UK Politics

Councils 'lose £7m in false bank account scam'

keyboard and credit card
Image caption Creditor information published on council websites is being used by criminals from the UK and overseas

Councils have been conned out of more than £7m by criminals using information put on their own websites under transparency drives, a survey says.

The Audit Commission said officials were being tricked into making payments - intended for building firms and other contractors - into false bank accounts.

The problem emerged from the survey of 480 public sector organisations.

Housing Minister Grant Shapps said it was "disappointing" some councils had not heeded advice on combating fraud.

The Audit Commission found that councils across England detected more than £185m worth of fraud last year - up 37% on 2009/10.

Councils said fraud cases were rising because the current economic climate was putting pressure on people's personal finances and "tempting" them to commit fraud.

They also said a reduction in staff numbers due to cutbacks was weakening internal fraud controls.

Phone calls

The report said the effort to increase transparency in procurement was being used against councils.

Criminals from the UK and overseas have sent legitimate-looking letters, based on creditor information published on the internet, to persuade officials to change account details and redirect payments to them.

They have often followed up these letters with phone calls to chase supposed payments.

In some cases, the report noted, firms' phone lines were temporarily diverted to fool staff trying to check original records.

Several such cases cost councils £7m, and among those duped was Cumbria County Council. Councils in Scotland have also been targeted, including South Lanarkshire.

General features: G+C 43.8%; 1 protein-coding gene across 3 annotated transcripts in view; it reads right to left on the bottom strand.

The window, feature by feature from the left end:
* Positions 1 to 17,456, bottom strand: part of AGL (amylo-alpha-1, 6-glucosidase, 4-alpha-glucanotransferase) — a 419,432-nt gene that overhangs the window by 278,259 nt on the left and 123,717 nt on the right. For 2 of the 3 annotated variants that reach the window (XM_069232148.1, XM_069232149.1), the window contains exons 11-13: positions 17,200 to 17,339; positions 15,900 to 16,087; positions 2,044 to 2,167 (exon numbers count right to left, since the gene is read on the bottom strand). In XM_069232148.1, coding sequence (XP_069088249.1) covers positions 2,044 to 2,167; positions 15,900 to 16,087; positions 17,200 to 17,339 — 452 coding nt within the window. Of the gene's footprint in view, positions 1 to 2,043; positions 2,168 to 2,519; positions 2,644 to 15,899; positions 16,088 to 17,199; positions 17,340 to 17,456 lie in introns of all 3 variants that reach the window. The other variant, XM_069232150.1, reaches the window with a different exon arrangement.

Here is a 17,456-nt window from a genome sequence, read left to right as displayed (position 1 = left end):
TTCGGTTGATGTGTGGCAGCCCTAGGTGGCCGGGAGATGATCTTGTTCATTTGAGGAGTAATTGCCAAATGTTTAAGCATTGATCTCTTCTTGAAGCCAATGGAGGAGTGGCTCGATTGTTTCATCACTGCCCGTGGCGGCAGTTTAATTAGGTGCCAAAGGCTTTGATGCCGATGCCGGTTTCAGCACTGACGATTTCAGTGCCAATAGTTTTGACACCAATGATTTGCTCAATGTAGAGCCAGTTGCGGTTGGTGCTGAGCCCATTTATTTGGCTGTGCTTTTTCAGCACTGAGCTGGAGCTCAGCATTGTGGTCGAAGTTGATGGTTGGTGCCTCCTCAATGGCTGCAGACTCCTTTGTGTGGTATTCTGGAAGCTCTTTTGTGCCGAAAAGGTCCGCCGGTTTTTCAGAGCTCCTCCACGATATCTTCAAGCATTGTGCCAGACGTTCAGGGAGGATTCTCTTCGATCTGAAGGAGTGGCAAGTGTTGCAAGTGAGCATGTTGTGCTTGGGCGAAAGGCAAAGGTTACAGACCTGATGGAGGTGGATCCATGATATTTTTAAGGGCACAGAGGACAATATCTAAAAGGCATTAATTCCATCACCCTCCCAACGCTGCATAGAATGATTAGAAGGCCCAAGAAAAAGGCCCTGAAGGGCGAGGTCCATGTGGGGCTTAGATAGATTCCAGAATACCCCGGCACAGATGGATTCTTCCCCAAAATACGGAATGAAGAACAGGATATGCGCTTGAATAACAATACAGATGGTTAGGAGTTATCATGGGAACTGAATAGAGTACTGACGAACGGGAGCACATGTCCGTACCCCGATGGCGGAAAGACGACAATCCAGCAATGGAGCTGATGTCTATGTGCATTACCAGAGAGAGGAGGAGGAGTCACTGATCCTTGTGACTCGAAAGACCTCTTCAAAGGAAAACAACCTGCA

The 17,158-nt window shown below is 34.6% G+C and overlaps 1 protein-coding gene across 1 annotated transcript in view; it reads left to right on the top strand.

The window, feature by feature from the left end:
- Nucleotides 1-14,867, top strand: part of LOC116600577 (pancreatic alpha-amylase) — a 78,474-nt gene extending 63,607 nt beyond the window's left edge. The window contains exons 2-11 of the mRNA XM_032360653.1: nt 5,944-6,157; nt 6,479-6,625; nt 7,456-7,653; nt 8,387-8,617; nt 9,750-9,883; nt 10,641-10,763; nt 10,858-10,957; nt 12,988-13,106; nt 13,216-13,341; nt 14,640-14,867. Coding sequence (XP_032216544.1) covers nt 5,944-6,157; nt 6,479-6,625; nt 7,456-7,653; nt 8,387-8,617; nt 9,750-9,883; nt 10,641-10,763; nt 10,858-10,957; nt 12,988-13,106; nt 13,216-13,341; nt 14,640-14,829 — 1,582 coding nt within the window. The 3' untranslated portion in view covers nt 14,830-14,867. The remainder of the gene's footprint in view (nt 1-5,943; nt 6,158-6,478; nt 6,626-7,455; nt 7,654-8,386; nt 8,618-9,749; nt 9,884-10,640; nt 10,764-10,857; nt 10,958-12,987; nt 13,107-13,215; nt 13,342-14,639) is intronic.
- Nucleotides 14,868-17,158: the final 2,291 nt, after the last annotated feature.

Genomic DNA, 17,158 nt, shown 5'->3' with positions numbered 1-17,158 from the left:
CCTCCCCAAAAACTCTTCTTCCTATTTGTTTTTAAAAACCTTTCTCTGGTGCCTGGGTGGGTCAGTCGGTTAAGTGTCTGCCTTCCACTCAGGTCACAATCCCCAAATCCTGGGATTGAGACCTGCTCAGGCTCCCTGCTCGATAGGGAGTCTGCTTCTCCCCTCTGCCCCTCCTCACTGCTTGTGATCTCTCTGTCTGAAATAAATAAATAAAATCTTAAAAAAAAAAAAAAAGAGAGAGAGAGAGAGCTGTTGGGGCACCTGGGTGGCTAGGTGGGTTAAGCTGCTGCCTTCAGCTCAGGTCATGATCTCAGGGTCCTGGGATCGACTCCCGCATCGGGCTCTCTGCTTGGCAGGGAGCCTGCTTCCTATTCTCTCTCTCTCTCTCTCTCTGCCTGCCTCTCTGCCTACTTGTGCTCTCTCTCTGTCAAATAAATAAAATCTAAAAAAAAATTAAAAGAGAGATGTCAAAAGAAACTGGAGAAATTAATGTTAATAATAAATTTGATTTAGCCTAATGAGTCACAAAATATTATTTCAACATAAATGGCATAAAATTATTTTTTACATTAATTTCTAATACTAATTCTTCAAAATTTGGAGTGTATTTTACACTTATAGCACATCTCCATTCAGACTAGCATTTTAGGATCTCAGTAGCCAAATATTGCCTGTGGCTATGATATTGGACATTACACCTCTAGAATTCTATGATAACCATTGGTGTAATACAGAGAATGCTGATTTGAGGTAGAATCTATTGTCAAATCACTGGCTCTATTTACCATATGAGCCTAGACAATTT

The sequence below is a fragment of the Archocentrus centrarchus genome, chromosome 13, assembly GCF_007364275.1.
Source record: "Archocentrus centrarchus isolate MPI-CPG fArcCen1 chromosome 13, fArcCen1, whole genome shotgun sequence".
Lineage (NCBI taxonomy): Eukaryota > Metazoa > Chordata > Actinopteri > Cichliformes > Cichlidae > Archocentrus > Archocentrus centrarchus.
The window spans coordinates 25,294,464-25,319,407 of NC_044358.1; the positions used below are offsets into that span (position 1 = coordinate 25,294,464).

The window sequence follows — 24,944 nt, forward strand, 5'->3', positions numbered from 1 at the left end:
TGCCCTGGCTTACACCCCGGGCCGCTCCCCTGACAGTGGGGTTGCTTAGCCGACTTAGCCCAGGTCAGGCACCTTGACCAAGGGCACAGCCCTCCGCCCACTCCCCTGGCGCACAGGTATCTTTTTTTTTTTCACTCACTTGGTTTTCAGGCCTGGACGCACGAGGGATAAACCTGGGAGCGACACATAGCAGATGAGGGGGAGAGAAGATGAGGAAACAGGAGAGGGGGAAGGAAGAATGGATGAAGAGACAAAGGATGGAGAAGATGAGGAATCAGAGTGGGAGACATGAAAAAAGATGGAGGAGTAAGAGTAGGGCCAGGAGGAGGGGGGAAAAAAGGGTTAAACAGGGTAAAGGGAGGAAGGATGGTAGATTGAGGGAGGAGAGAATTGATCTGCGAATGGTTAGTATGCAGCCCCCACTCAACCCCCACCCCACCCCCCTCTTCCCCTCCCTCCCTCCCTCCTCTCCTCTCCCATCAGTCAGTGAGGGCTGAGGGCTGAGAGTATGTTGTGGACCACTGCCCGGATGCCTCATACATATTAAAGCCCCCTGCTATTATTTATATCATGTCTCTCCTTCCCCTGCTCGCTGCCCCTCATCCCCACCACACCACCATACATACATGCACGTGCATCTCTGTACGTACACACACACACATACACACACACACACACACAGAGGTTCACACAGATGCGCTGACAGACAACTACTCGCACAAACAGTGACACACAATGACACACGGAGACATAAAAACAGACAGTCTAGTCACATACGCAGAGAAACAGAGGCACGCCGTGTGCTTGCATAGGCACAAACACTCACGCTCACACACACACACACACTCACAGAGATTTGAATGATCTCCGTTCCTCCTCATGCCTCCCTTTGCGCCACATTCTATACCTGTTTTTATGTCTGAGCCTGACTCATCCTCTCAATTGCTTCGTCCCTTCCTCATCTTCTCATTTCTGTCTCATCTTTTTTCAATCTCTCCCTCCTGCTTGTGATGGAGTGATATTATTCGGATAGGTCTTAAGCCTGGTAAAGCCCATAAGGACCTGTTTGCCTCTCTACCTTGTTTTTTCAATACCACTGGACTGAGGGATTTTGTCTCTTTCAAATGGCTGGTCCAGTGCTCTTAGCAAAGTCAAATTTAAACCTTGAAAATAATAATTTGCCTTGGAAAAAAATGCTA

But similar scams - which would have cost councils a further £20m - were discovered before payments were made.

In one case, a single fraud amounting to £5m was prevented after staff spotted the problem.

In that instance, a fraudster used a legitimate invoice from a supplier published online in an attempt to verify his request to change the supplier's bank account details.

The Audit Commission now wants stronger warnings across the public sector to stop the problem from spreading.

Other findings from the survey included:

  • More than £22m of false claims for student and single person council tax discounts were made
  • Some 1,800 homes were recovered as a result of tenancy fraud - where people live in council houses to which they are not entitled, or illegally sub-let them
  • Fraud involving council staff rose from £6.6m to £19.5m this year
  • False insurance claims doubled in a year, and cost councils £3.7m in 2010/11
  • More than 100 cases of abuse of care budgets - amounting to £21,000 each on average - were dealt with last year

Total fraud committed against local authorities is believed to be more than £2bn, according to the National Fraud Authority.

'Shocking'

Chairman of the Audit Commission Michael O'Higgins said councils were acting on fraud but warned the figures in the survey may be "just the tip of a very large iceberg".

"Our report shows fraudsters will exploit any system weaknesses, from an individual's care budget to a multi-million pound building contract," he said.

Mr Shapps said councils were not doing enough to reduce the "shocking" sums being lost.

"The government gave councils clear and explicit guidance in February on how to avoid payment fraud, and it's disappointing that some councils haven't taken it on board.

"Councillors should be scrutinising what steps their council officers are taking to tackle fraud and protect the public purse."

He also said councils could do "far more" to prevent other types of fraud, for example, through better credit checks on benefit claimants and proper vetting of staff who handle money.

Chairman of the Local Government Association Sir Merrick Cockell said councils were the most efficient part of the public sector and the 37% increase in detection over the past year showed they were "working hard" for taxpayers.

"However, we cannot afford to be complacent as this will only lead to an increase of fraud and less money available for front-line services."

He added that talks were taking place with the government to make sure councils were provided with all the documents needed to tackle fraud when changes to council tax benefit and universal credit are brought in.

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